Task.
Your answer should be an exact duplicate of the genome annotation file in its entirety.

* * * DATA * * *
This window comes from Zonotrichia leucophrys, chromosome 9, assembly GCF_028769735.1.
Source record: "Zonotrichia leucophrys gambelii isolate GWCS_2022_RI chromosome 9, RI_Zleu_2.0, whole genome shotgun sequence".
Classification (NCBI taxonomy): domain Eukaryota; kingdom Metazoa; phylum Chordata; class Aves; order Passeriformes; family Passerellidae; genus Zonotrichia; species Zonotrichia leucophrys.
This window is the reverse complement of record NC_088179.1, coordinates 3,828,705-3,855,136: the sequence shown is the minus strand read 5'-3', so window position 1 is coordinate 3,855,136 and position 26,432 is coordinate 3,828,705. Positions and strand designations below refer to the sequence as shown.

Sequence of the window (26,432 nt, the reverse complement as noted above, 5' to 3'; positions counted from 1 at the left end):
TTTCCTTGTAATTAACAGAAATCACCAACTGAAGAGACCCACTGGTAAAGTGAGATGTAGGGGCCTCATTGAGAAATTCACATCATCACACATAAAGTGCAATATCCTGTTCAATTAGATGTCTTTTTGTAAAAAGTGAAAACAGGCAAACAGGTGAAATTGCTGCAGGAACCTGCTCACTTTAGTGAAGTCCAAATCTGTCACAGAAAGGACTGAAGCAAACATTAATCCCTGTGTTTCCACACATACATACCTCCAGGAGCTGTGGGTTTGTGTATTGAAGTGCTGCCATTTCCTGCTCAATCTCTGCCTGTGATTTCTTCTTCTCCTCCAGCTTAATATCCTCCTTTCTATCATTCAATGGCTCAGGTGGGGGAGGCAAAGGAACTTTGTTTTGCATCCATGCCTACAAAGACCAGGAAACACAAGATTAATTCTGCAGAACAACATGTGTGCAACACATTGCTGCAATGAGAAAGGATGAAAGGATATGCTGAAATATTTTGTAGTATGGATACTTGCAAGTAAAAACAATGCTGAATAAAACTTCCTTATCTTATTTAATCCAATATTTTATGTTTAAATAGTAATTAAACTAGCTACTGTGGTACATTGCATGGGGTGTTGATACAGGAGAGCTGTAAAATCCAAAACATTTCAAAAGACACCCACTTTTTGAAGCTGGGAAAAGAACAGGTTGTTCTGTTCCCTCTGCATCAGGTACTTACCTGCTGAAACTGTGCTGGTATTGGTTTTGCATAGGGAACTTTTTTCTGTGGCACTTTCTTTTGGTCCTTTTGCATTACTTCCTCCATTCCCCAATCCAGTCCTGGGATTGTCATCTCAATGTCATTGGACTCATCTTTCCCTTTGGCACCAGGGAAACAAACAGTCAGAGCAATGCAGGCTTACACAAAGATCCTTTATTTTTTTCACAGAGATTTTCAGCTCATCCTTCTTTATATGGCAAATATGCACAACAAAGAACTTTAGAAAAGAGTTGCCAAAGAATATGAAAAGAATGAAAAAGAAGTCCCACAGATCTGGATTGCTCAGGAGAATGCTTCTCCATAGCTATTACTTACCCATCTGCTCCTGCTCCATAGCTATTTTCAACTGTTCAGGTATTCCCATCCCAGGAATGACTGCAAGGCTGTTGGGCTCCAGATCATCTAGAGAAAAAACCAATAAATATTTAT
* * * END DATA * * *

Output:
This window comes from Zonotrichia leucophrys, chromosome 9, assembly GCF_028769735.1.
Source record: "Zonotrichia leucophrys gambelii isolate GWCS_2022_RI chromosome 9, RI_Zleu_2.0, whole genome shotgun sequence".
Classification (NCBI taxonomy): domain Eukaryota; kingdom Metazoa; phylum Chordata; class Aves; order Passeriformes; family Passerellidae; genus Zonotrichia; species Zonotrichia leucophrys.
This window is the reverse complement of record NC_088179.1, coordinates 3,828,705-3,855,136: the sequence shown is the minus strand read 5'-3', so window position 1 is coordinate 3,855,136 and position 26,432 is coordinate 3,828,705. Positions and strand designations below refer to the sequence as shown.

Sequence of the window (26,432 nt, the reverse complement as noted above, 5' to 3'; positions counted from 1 at the left end):
TTTCCTTGTAATTAACAGAAATCACCAACTGAAGAGACCCACTGGTAAAGTGAGATGTAGGGGCCTCATTGAGAAATTCACATCATCACACATAAAGTGCAATATCCTGTTCAATTAGATGTCTTTTTGTAAAAAGTGAAAACAGGCAAACAGGTGAAATTGCTGCAGGAACCTGCTCACTTTAGTGAAGTCCAAATCTGTCACAGAAAGGACTGAAGCAAACATTAATCCCTGTGTTTCCACACATACATACCTCCAGGAGCTGTGGGTTTGTGTATTGAAGTGCTGCCATTTCCTGCTCAATCTCTGCCTGTGATTTCTTCTTCTCCTCCAGCTTAATATCCTCCTTTCTATCATTCAATGGCTCAGGTGGGGGAGGCAAAGGAACTTTGTTTTGCATCCATGCCTACAAAGACCAGGAAACACAAGATTAATTCTGCAGAACAACATGTGTGCAACACATTGCTGCAATGAGAAAGGATGAAAGGATATGCTGAAATATTTTGTAGTATGGATACTTGCAAGTAAAAACAATGCTGAATAAAACTTCCTTATCTTATTTAATCCAATATTTTATGTTTAAATAGTAATTAAACTAGCTACTGTGGTACATTGCATGGGGTGTTGATACAGGAGAGCTGTAAAATCCAAAACATTTCAAAAGACACCCACTTTTTGAAGCTGGGAAAAGAACAGGTTGTTCTGTTCCCTCTGCATCAGGTACTTACCTGCTGAAACTGTGCTGGTATTGGTTTTGCATAGGGAACTTTTTTCTGTGGCACTTTCTTTTGGTCCTTTTGCATTACTTCCTCCATTCCCCAATCCAGTCCTGGGATTGTCATCTCAATGTCATTGGACTCATCTTTCCCTTTGGCACCAGGGAAACAAACAGTCAGAGCAATGCAGGCTTACACAAAGATCCTTTATTTTTTTCACAGAGATTTTCAGCTCATCCTTCTTTATATGGCAAATATGCACAACAAAGAACTTTAGAAAAGAGTTGCCAAAGAATATGAAAAGAATGAAAAAGAAGTCCCACAGATCTGGATTGCTCAGGAGAATGCTTCTCCATAGCTATTACTTACCCATCTGCTCCTGCTCCATAGCTATTTTCAACTGTTCAGGTATTCCCATCCCAGGAATGACTGCAAGGCTGTTGGGCTCCAGATCATCTAGAGAAAAAACCAATAAATATTTAT